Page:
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Westside Watch

Roots of Beverly Hills Streets Go Deeper Than Movie Era

February 03, 1994

It's time to lay to rest some myths about the origins of the names of two Beverly Hills streets.

Contrary to the belief of some residents, Arnaz Drive was not named for Desi Arnaz, nor does Peck Drive honor Gregory Peck.

Arnaz Drive owes its name to Don Jose de Arnaz, who purchased the nearby Rancho Rincon de los Bueyes sometime between 1864 and 1875, according to the 1934 "History of Beverly Hills," by Pierce E. Benedict and Don Kennedy. De Arnaz also founded the city of Ventura and opened the first drugstore in San Jose.

Peck Drive was named for C.L. Peck, whose Peck Building, at the corner of present-day Beverly Drive and little Santa Monica Boulevard, was the city's central business structure in the early part of the century.

Some other street facts:

Whittier Drive has no connection to poet John Greenleaf Whittier or former President Richard M. Nixon's hometown, but gets its name from Max Whittier, an early resident and an organizer of the Rodeo Land & Water Co., which developed Beverly Hills.

Spalding Drive is named for the city's first mayor, Silsby M. Spalding, and Clark Drive for Percy Clark, the first agent who sold land in the Beverly Hills tract.

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BE PREPARED: Here's something you probably forgot to include in your earthquake kit. Adam Glickman is introducing the official condom of "The 1994 Great L.A. Quake."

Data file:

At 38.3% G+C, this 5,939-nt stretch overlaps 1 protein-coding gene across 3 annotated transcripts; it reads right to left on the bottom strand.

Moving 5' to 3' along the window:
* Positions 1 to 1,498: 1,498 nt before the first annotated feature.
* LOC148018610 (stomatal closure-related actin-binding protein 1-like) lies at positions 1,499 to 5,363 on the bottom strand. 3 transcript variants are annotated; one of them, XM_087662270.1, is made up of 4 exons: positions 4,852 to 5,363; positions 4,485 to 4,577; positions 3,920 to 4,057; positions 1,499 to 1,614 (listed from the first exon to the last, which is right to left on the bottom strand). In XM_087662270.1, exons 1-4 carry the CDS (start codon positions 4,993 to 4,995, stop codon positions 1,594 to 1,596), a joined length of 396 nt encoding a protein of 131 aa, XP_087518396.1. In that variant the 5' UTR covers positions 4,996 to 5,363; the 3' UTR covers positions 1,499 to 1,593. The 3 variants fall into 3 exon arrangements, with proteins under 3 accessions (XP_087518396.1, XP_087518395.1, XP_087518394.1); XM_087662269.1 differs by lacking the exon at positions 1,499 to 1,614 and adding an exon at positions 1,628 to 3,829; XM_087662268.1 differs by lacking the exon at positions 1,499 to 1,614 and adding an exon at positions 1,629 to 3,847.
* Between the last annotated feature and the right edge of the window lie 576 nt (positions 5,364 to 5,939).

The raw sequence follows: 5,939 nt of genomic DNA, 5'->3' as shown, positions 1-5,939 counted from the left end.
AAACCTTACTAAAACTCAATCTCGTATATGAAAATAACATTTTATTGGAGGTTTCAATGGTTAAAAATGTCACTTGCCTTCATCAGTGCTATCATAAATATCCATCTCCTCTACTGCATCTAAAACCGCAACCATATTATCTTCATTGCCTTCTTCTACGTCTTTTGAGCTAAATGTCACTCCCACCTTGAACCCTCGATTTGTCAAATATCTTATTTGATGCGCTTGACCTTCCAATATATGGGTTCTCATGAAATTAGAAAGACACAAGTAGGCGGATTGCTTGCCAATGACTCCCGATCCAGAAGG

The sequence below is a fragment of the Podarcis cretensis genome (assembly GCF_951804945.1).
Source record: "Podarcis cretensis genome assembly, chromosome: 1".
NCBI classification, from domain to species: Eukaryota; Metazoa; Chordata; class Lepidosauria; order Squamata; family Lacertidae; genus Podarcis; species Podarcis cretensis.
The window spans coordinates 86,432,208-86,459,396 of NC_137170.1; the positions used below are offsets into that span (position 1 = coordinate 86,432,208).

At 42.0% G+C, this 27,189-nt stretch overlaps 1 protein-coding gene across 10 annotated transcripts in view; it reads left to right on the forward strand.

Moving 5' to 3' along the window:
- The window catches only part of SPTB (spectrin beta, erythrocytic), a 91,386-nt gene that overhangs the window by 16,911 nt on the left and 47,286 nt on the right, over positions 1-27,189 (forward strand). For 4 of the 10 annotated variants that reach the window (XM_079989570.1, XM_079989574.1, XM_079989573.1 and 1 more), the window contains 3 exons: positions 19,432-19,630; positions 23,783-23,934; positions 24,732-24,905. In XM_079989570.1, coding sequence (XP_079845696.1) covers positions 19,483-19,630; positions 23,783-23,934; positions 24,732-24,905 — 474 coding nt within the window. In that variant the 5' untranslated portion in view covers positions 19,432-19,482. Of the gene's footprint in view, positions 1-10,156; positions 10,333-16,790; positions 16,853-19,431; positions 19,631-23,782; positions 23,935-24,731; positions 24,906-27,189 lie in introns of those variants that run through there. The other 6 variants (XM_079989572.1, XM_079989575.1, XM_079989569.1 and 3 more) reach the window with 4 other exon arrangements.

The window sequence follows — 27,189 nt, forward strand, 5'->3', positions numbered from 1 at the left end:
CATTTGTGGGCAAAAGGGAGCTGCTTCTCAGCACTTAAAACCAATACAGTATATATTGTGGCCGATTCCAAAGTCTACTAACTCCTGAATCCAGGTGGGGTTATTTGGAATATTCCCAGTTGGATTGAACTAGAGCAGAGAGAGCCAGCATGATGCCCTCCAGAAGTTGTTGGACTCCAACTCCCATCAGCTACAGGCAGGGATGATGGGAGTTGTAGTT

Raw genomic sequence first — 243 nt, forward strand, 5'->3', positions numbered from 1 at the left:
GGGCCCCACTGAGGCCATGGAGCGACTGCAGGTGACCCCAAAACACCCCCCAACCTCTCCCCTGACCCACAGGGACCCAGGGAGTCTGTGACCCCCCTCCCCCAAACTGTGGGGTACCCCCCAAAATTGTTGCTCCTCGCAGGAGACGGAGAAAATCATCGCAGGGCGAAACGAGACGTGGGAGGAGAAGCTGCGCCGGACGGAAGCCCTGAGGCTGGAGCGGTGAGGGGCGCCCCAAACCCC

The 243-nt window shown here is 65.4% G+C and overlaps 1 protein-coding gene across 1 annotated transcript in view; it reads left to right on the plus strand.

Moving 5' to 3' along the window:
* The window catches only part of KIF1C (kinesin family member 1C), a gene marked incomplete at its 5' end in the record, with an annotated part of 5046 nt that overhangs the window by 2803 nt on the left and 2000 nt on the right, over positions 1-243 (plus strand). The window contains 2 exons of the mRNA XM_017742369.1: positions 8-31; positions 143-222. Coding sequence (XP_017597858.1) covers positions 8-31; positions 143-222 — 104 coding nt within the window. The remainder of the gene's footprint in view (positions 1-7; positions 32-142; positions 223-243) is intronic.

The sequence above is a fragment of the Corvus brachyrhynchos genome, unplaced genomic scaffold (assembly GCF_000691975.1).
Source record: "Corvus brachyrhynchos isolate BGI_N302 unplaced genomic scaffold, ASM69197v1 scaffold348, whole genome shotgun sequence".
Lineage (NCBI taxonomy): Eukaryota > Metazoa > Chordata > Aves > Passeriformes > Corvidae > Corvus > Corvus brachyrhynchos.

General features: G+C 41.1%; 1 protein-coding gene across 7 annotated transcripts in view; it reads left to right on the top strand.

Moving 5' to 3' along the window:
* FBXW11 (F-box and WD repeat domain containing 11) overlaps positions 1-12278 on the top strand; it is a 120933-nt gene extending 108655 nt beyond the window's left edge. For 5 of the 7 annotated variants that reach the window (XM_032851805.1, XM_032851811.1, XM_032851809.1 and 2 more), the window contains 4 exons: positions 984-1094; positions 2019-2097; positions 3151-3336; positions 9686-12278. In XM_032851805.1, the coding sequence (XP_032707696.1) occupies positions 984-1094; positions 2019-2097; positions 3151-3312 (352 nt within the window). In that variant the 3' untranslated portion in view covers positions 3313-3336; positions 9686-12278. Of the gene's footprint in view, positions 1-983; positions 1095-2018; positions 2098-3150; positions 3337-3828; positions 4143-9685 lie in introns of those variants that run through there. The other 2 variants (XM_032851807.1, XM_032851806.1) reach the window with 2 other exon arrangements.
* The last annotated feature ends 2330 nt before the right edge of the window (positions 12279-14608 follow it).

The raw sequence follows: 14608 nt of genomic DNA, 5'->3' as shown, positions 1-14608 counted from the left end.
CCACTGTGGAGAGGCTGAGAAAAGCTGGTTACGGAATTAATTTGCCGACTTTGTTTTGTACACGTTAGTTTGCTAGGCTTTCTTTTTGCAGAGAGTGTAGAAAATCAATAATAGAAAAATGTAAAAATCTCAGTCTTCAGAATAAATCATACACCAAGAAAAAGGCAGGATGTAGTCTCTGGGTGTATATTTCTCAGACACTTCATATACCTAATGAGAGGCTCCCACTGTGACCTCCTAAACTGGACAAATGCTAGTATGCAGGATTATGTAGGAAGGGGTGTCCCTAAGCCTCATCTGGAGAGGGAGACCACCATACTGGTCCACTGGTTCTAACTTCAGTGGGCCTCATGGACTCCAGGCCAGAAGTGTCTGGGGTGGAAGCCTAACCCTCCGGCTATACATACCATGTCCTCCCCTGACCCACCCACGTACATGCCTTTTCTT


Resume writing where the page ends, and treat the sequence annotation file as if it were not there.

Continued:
"In this world of AIDS, unwanted pregnancies combined with two-hour lines at the market, no power, no lights and nowhere to go, perhaps a condom in an earthquake kit is not such a crazy idea," said Glickman, president of a nationwide condom boutique based on Melrose.

It's not the first time Glickman has tried to capitalize on a disaster. Glickman's company, Condomania, created the "Official 1992 L.A. Riot Condom" featuring the slogan, "When in L.A. Use Your Protective Gear."

He said sales of the riot condom raised several hundred dollars for local shelters. Proceeds from sales of the quake condom will be donated to the Earthquake Relief Fund.

Glickman said his campaign may be just the antidote for the post-quake blues. "The people of Los Angeles need something to laugh about," he said.

After, maybe. Never during.

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SECOND TRY: Sen. Tom Hayden once tried to require that universities notify students when their buildings do not meet seismic standards, only to have his proposal set aside by the Legislature amid protests by lobbyists for the University of California.

Now in the wake of the Jan. 17 quake that shook much of Southern California and caused significant damage at the campus of Cal State Northridge, he's trying again.

Only this time, not just college deans, but also property owners, hospital administrators and public and private employers would have to notify students, tenants, home buyers, patients and employees that their buildings are not up to current safety codes.

"At a minimum, Californians should be told that the buildings they're in couldn't be built under modern quake standards," Hayden said. "That way, they can make an informed decision whether they want to risk their lives in that building."

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